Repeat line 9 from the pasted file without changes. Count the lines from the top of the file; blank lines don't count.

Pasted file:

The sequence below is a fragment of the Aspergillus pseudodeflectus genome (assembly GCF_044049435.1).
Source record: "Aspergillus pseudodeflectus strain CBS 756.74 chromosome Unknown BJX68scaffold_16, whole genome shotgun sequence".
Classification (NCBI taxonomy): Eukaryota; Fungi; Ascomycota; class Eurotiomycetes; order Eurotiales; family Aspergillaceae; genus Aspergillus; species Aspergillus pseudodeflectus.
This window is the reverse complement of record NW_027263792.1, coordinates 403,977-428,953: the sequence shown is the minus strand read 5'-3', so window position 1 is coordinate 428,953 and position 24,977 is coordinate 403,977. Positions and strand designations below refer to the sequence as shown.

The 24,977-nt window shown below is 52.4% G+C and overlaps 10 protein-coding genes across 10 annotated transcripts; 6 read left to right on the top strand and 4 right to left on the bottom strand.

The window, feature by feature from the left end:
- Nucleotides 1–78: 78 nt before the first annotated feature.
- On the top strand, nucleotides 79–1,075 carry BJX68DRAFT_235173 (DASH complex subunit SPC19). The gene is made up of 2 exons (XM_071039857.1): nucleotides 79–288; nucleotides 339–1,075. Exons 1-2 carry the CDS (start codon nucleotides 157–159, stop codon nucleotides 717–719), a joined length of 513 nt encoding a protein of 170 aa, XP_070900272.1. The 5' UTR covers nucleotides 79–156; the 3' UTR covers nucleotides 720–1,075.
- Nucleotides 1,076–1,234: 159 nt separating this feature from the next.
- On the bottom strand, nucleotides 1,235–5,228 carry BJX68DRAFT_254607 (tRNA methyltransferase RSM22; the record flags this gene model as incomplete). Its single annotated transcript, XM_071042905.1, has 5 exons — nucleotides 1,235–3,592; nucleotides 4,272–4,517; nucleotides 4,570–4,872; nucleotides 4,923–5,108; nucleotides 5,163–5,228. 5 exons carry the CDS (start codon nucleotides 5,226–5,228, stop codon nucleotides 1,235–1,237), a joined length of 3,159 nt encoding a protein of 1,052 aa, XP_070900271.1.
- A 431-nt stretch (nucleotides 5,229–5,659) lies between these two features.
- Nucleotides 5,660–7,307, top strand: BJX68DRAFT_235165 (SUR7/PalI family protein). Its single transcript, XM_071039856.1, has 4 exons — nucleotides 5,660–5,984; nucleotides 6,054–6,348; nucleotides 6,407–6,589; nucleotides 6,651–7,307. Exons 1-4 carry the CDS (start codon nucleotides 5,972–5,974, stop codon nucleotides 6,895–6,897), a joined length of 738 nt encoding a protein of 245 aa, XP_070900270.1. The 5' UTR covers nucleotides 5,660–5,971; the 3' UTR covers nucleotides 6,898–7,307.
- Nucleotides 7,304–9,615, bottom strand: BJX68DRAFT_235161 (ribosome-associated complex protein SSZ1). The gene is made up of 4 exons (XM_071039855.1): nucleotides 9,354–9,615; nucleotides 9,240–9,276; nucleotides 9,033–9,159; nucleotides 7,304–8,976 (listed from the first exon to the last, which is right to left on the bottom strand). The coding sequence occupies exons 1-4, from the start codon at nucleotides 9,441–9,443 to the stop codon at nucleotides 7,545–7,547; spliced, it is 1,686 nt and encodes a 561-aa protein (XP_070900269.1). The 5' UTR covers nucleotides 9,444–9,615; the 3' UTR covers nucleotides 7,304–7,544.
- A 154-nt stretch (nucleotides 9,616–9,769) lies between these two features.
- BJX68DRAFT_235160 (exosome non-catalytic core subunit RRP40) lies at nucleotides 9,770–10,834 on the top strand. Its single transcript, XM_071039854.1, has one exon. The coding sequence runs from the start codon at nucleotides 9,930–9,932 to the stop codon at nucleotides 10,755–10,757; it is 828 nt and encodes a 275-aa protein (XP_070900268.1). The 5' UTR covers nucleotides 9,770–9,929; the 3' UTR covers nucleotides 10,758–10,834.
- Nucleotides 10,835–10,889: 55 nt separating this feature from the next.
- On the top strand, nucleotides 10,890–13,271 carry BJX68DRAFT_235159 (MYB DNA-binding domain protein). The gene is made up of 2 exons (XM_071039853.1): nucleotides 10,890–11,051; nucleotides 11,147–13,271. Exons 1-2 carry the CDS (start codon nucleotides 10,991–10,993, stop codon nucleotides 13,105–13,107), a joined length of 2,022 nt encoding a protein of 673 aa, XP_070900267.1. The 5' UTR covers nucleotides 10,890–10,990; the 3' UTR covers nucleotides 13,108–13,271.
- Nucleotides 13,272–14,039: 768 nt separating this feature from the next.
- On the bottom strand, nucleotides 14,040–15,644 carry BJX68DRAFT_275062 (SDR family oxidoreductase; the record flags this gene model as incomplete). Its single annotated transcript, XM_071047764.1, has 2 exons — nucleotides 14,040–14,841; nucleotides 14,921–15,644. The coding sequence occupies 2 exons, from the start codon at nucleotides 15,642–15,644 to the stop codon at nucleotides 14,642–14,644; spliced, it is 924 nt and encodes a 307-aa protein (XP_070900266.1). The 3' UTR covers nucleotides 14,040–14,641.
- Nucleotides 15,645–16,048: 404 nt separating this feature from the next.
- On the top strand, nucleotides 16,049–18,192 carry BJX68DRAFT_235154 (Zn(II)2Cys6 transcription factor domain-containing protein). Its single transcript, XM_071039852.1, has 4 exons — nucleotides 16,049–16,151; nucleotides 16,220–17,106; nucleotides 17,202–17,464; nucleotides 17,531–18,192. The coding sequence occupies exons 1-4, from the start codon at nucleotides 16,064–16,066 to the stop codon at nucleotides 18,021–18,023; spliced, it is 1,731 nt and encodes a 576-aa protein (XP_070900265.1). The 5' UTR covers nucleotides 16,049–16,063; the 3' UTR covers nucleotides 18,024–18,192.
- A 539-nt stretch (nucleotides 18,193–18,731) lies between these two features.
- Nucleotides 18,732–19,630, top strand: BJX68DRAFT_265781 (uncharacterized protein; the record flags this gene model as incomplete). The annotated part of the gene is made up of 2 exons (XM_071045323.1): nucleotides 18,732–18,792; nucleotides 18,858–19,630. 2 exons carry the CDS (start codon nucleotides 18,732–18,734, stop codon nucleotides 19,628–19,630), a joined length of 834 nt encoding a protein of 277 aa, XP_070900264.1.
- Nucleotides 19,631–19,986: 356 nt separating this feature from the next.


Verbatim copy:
- Nucleotides 1,076–1,234: 159 nt separating this feature from the next.